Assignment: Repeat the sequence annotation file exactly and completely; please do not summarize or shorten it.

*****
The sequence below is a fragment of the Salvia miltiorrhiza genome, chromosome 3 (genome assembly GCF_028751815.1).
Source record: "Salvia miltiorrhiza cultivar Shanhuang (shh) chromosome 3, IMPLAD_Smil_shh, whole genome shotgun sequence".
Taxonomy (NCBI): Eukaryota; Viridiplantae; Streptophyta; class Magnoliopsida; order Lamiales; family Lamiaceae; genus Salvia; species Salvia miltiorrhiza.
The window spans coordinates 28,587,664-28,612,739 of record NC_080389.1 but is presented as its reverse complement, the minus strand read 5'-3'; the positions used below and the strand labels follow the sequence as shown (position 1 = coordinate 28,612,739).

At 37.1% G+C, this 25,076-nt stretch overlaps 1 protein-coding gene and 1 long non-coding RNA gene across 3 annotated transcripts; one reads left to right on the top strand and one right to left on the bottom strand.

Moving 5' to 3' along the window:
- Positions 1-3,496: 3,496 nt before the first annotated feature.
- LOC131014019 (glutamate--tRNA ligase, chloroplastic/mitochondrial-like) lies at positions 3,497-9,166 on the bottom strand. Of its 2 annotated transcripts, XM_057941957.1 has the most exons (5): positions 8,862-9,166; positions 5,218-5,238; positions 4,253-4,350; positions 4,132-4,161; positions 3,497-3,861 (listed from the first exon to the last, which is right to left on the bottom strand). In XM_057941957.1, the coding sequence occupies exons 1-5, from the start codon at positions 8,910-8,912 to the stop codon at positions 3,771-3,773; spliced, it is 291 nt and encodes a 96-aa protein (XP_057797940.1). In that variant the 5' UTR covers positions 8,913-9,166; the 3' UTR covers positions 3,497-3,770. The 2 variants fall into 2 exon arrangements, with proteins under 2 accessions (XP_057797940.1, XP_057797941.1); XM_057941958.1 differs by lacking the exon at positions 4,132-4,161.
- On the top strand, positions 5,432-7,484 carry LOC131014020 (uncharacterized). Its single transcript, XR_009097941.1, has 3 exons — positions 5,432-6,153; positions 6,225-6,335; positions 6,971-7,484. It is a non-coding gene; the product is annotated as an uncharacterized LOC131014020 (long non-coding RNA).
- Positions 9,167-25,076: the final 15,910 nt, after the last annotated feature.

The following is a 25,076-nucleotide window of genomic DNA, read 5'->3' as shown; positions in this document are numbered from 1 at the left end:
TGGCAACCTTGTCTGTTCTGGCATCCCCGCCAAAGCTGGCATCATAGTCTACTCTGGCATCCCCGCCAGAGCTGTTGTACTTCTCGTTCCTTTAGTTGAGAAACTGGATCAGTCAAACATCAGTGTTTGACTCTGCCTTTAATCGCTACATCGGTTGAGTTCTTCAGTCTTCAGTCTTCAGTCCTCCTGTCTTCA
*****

The sequence below is a fragment of the Salvia miltiorrhiza genome, chromosome 3 (genome assembly GCF_028751815.1).
Source record: "Salvia miltiorrhiza cultivar Shanhuang (shh) chromosome 3, IMPLAD_Smil_shh, whole genome shotgun sequence".
Taxonomy (NCBI): Eukaryota; Viridiplantae; Streptophyta; class Magnoliopsida; order Lamiales; family Lamiaceae; genus Salvia; species Salvia miltiorrhiza.
The window spans coordinates 28,587,664-28,612,739 of record NC_080389.1 but is presented as its reverse complement, the minus strand read 5'-3'; the positions used below and the strand labels follow the sequence as shown (position 1 = coordinate 28,612,739).

At 37.1% G+C, this 25,076-nt stretch overlaps 1 protein-coding gene and 1 long non-coding RNA gene across 3 annotated transcripts; one reads left to right on the top strand and one right to left on the bottom strand.

Moving 5' to 3' along the window:
- Positions 1-3,496: 3,496 nt before the first annotated feature.
- LOC131014019 (glutamate--tRNA ligase, chloroplastic/mitochondrial-like) lies at positions 3,497-9,166 on the bottom strand. Of its 2 annotated transcripts, XM_057941957.1 has the most exons (5): positions 8,862-9,166; positions 5,218-5,238; positions 4,253-4,350; positions 4,132-4,161; positions 3,497-3,861 (listed from the first exon to the last, which is right to left on the bottom strand). In XM_057941957.1, the coding sequence occupies exons 1-5, from the start codon at positions 8,910-8,912 to the stop codon at positions 3,771-3,773; spliced, it is 291 nt and encodes a 96-aa protein (XP_057797940.1). In that variant the 5' UTR covers positions 8,913-9,166; the 3' UTR covers positions 3,497-3,770. The 2 variants fall into 2 exon arrangements, with proteins under 2 accessions (XP_057797940.1, XP_057797941.1); XM_057941958.1 differs by lacking the exon at positions 4,132-4,161.
- On the top strand, positions 5,432-7,484 carry LOC131014020 (uncharacterized). Its single transcript, XR_009097941.1, has 3 exons — positions 5,432-6,153; positions 6,225-6,335; positions 6,971-7,484. It is a non-coding gene; the product is annotated as an uncharacterized LOC131014020 (long non-coding RNA).
- Positions 9,167-25,076: the final 15,910 nt, after the last annotated feature.

The following is a 25,076-nucleotide window of genomic DNA, read 5'->3' as shown; positions in this document are numbered from 1 at the left end:
TGGCAACCTTGTCTGTTCTGGCATCCCCGCCAAAGCTGGCATCATAGTCTACTCTGGCATCCCCGCCAGAGCTGTTGTACTTCTCGTTCCTTTAGTTGAGAAACTGGATCAGTCAAACATCAGTGTTTGACTCTGCCTTTAATCGCTACATCGGTTGAGTTCTTCAGTCTTCAGTCTTCAGTCCTCCTGTCTTCA